A 7,525-carat emerald weighing 1.5 kilograms has been discovered in the Kagem mine in Africa, which is the biggest of the three large emeralds mined from the same area since 2010.
The emerald was named Chipembele – which translates to ‘rhino’ in the local Bemba dialect and the largest – to date, followed by the 6,225-carat Insofu meaning ‘elephant’ mined in 2010 and the 5,655-carat Inkalamu or ‘lion’ in 2018.
According to UK-based Gemfields, which owns and operates the emerald mine in partnership with the Zambian government’s Industrial Development Corporation, the naming of uncut emeralds is a practiced tradition reserved for the rarest and most remarkable gems.
The gemstone was discovered in July by geologists Manas Banerjee and Richard Kapeta – leader of the team who also discovered Inkalamu in October 2018 – whose team were surprised by the discovery and remarked that the gemstone looked like a rhino’s horn, hence its name.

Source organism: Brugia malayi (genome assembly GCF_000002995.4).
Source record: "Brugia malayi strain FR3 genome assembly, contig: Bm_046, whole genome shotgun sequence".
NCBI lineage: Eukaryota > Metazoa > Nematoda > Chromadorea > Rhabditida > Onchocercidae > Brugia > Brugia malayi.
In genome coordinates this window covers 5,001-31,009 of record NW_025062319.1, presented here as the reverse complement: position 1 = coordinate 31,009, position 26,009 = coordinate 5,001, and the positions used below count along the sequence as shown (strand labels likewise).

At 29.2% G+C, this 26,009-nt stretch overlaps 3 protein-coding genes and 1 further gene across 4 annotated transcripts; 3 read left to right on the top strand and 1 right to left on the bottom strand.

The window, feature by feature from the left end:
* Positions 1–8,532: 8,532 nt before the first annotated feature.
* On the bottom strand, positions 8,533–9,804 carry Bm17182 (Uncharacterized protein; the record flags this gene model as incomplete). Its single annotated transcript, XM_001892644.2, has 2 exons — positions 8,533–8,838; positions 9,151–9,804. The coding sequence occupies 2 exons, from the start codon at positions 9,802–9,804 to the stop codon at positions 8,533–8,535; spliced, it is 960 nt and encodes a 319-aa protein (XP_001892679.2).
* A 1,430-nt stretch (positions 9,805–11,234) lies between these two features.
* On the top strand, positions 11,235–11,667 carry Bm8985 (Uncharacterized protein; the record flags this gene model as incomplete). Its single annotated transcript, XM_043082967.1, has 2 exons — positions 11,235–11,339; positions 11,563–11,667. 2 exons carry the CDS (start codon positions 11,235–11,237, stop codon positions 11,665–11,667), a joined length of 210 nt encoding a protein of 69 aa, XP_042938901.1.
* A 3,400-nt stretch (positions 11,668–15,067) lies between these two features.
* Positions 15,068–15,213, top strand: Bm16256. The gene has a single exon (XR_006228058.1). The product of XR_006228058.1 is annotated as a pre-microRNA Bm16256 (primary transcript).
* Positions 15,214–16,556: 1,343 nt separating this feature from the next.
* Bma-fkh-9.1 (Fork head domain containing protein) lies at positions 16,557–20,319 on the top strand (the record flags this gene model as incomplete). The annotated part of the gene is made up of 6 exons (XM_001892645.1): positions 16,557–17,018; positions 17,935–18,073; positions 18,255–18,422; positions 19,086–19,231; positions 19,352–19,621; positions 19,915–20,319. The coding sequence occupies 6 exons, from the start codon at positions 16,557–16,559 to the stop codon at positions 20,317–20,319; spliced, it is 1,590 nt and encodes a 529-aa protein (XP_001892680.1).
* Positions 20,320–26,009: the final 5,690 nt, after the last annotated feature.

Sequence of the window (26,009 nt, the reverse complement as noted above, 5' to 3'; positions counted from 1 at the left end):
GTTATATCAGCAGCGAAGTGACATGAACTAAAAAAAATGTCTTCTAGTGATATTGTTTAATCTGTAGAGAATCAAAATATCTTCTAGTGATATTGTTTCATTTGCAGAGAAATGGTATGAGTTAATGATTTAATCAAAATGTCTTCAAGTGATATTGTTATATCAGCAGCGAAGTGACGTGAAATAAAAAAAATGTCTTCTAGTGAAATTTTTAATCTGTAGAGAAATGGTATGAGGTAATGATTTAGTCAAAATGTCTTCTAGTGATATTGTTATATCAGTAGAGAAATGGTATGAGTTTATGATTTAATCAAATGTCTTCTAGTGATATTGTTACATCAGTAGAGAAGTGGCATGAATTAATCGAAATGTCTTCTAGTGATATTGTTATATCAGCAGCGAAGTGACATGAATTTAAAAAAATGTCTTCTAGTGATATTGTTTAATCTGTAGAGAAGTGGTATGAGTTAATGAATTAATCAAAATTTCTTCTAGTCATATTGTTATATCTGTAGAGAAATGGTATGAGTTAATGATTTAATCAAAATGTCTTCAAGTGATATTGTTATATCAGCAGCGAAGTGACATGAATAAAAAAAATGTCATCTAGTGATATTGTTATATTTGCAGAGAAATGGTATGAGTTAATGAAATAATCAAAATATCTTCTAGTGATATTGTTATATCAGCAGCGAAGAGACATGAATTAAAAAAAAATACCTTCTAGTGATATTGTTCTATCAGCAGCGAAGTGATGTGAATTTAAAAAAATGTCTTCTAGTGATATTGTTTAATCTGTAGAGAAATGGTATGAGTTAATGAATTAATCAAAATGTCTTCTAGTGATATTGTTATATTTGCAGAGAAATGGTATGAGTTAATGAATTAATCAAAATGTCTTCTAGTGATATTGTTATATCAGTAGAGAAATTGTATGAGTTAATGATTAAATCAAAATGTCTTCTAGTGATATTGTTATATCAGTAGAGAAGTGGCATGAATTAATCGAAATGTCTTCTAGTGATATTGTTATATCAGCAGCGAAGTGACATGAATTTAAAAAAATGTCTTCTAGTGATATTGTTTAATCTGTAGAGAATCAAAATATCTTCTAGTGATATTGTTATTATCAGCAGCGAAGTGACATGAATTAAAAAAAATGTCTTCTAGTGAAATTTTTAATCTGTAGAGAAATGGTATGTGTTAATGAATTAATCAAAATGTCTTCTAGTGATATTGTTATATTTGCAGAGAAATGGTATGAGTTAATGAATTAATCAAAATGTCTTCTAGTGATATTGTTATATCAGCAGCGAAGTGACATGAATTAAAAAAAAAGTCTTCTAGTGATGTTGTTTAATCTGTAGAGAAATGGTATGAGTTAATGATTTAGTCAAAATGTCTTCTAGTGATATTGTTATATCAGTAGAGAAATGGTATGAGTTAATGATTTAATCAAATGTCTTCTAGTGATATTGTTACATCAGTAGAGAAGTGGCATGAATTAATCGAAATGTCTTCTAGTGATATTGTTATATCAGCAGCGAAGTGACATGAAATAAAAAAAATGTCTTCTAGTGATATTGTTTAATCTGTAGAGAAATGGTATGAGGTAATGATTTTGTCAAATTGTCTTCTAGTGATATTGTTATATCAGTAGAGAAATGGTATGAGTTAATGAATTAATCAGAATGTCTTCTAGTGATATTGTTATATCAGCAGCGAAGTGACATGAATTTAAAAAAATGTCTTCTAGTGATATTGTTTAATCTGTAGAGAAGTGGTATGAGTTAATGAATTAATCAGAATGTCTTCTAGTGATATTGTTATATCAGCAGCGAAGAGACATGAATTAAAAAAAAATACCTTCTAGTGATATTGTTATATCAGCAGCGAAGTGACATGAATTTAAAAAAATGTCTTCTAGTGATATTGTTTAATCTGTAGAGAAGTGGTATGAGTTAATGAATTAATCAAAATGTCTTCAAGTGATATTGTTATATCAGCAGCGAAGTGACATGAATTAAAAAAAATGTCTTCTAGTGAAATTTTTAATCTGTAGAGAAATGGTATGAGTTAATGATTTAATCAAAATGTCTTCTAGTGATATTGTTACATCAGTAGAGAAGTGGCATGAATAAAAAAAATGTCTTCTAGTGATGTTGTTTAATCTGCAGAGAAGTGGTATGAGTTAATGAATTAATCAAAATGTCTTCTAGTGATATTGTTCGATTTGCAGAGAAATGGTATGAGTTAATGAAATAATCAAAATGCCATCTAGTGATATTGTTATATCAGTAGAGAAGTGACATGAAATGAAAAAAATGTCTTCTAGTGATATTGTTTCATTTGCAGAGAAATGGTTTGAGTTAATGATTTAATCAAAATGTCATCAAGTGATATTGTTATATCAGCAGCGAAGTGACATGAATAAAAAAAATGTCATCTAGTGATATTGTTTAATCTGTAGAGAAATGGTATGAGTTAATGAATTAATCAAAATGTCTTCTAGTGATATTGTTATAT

According to Jackson Mtonga, assistant manager, Kagem Sort House, “A key Gemfields tenet is that Africa’s gemstone wealth must contribute meaningfully not only to host-country economies, but also to conservation efforts, host communities and the next generation by way of education, healthcare and livelihoods projects.
“We are delighted that the legacy of Chipembele will support rhinoceros conservation efforts, bringing a positive impact to conservation communities in Zambia.”
Chipembele will be auctioned and a share of the proceeds will assist funding the black rhinoceros conservation efforts of the North Luangwa Conservation Program in Zambia.
Winning bidders shall have the option to have their stones subjected to the provenance proof service using a unique DNA nano-tag identity certification developed by the Gübelin Gem Lab of Switzerland.
The certification process, also known as the Emerald Paternity Test, involves the use of nanoparticles coded into the stone containing details such as its origin, miner, mine location, and date of production.